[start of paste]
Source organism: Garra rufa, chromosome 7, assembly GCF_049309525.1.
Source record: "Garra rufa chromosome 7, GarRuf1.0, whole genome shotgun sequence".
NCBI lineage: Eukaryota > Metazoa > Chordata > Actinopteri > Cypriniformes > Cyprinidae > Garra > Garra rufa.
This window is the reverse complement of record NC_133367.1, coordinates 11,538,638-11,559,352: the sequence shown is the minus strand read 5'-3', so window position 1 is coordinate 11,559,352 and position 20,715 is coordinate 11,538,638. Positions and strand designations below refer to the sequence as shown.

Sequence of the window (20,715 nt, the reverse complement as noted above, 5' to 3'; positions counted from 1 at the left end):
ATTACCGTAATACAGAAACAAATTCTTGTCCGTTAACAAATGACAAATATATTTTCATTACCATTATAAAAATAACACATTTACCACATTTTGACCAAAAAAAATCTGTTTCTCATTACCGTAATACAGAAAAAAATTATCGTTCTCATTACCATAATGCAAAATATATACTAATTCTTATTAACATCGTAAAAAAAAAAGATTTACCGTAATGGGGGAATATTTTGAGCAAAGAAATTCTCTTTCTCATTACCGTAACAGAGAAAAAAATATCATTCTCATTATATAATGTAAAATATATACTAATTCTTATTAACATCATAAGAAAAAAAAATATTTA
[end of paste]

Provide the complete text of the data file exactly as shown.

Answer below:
Source organism: Garra rufa, chromosome 7, assembly GCF_049309525.1.
Source record: "Garra rufa chromosome 7, GarRuf1.0, whole genome shotgun sequence".
NCBI lineage: Eukaryota > Metazoa > Chordata > Actinopteri > Cypriniformes > Cyprinidae > Garra > Garra rufa.
This window is the reverse complement of record NC_133367.1, coordinates 11,538,638-11,559,352: the sequence shown is the minus strand read 5'-3', so window position 1 is coordinate 11,559,352 and position 20,715 is coordinate 11,538,638. Positions and strand designations below refer to the sequence as shown.

Sequence of the window (20,715 nt, the reverse complement as noted above, 5' to 3'; positions counted from 1 at the left end):
ATTACCGTAATACAGAAACAAATTCTTGTCCGTTAACAAATGACAAATATATTTTCATTACCATTATAAAAATAACACATTTACCACATTTTGACCAAAAAAAATCTGTTTCTCATTACCGTAATACAGAAAAAAATTATCGTTCTCATTACCATAATGCAAAATATATACTAATTCTTATTAACATCGTAAAAAAAAAAGATTTACCGTAATGGGGGAATATTTTGAGCAAAGAAATTCTCTTTCTCATTACCGTAACAGAGAAAAAAATATCATTCTCATTATATAATGTAAAATATATACTAATTCTTATTAACATCATAAGAAAAAAAAATATTTA